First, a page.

Formula 1
Formula 1
R
Australian GP
12 Mar
-
15 Mar
Next event in
42 days
19 Mar
-
22 Mar
Next event in
49 days
02 Apr
-
05 Apr
Next event in
63 days
16 Apr
-
19 Apr
Next event in
77 days
30 Apr
-
03 May
Next event in
91 days
07 May
-
10 May
Next event in
98 days
21 May
-
24 May
Next event in
112 days
R
Azerbaijan GP
04 Jun
-
07 Jun
Next event in
126 days
11 Jun
-
14 Jun
Next event in
133 days
25 Jun
-
28 Jun
Next event in
147 days
02 Jul
-
05 Jul
Next event in
154 days
16 Jul
-
19 Jul
Next event in
168 days
R
Hungarian GP
30 Jul
-
02 Aug
Next event in
182 days
27 Aug
-
30 Aug
Next event in
210 days
03 Sep
-
06 Sep
Next event in
217 days
R
Singapore GP
17 Sep
-
20 Sep
Next event in
231 days
24 Sep
-
27 Sep
Next event in
238 days
08 Oct
-
11 Oct
Next event in
252 days
R
United States GP
22 Oct
-
25 Oct
Next event in
266 days
29 Oct
-
01 Nov
Next event in
273 days
R
Brazilian GP
12 Nov
-
15 Nov
Next event in
287 days
R
Abu Dhabi GP
26 Nov
-
29 Nov
Next event in
301 days

F1's focus on Paris as FIA holds Vettel investigation

shares
comments
F1's focus on Paris as FIA holds Vettel investigation
By:
Jul 3, 2017, 9:23 AM

Although teams are busy gearing up for the next race in Austria, Formula 1's attention on Monday will be on Paris, where the FIA will deliberate on the clash between Sebastian Vettel and Lewis Hamilton in Baku.

Lewis Hamilton, Mercedes AMG F1 W08, Sebastian Vettel, Ferrari SF70H
Lewis Hamilton, Mercedes AMG F1 W08, Sebastian Vettel, Ferrari SF70H
Sebastian Vettel, Ferrari SF70H
Sebastian Vettel, Ferrari SF70H
Lewis Hamilton, Mercedes AMG F1 W08, Sebastian Vettel, Ferrari SF70H
Sebastian Vettel, Ferrari SF70H
Sebastian Vettel, Ferrari SF70H
Lewis Hamilton, Mercedes AMG F1 W08, Sebastian Vettel, Ferrari SF70H, Felipe Massa, Williams FW40
Lewis Hamilton, Mercedes AMG F1 W08, Sebastian Vettel, Ferrari SF70H
Sebastian Vettel, Ferrari SF70H
Lewis Hamilton, Mercedes AMG F1 F1 W08 leads Sebastian Vettel, Ferrari SF70H at the restart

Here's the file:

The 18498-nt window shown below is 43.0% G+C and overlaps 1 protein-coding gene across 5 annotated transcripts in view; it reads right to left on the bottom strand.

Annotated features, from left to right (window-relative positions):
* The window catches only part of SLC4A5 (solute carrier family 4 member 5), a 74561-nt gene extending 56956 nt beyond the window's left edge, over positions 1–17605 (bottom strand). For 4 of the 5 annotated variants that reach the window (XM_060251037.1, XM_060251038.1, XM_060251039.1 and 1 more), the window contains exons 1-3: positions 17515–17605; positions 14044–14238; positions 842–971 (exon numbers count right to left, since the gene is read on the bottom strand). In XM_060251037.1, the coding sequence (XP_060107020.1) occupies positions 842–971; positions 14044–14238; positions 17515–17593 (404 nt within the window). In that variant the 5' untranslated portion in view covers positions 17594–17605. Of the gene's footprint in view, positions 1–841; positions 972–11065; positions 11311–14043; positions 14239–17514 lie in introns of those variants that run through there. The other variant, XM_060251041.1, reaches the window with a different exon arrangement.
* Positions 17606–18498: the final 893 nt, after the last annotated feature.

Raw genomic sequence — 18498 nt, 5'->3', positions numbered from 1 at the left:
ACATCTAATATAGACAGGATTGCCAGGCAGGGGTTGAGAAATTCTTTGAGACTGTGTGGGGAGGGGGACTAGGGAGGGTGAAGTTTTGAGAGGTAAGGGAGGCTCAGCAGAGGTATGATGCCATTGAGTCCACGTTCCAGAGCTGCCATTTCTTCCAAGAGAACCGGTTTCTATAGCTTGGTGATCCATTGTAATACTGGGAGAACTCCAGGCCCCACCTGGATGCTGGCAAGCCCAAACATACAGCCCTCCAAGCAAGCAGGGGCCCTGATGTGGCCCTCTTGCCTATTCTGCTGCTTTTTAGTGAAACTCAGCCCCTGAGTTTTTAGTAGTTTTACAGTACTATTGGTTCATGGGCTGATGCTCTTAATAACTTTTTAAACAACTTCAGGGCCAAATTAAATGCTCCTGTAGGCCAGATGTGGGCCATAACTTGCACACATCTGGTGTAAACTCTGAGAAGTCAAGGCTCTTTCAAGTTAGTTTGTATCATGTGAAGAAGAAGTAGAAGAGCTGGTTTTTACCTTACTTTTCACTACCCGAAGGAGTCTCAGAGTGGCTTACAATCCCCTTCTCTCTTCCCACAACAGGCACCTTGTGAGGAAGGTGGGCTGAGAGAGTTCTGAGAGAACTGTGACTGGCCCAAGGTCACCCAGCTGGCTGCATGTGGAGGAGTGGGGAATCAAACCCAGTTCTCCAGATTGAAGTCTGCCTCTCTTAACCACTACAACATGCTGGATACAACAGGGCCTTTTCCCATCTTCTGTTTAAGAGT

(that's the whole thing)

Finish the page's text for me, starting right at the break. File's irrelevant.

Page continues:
Lewis Hamilton, Mercedes AMG F1 W08, Sebastian Vettel, Ferrari SF70H
 Lewis Hamilton, Mercedes AMG F1 W08, Sebastian Vettel, Ferrari SF70H
 Lewis Hamilton, Mercedes AMG F1 W08, Sebastian Vettel, Ferrari SF70H, Lance Stroll, Williams FW40, Daniel Ricciardo, Red Bull Racing RB13, Nico Hulkenberg, Renault Sport F1 Team RS17, Felipe Massa, Williams FW40 and Kevin Magnussen, Haas F1 Team VF-17 at a restart

Following the controversy of Vettel's swerve into Hamilton behind the safety car in Azerbaijan, and questions raised about whether the German's 10-second stop-go penalty was harsh enough, motor racing's governing body is to investigate the matter again.

In a brief statement issued last week, the FIA said that: "Following the recent incident at the Azerbaijan Grand Prix in which Car 5 (Sebastian Vettel) was involved in a collision with Car 44 (Lewis Hamilton), on Monday 3rd July, the FIA will further examine the causes on the incident in order to evaluate whether further action is necessary."

Details about the process, and who will be involved in Monday's investigation, have not been released, but sources suggest that Vettel himself has been invited for a private meeting with FIA president Jean Todt to discuss the matter.

Whatever happens in the corridors of the FIA's headquarters in Paris, a statement on the outcome has been promised before this week's race at the Red Bull Ring.

It is entirely possible that following the review of the matter, and any statement or apology that Vettel could make, that the FIA opts to draw a line under the matter and move on.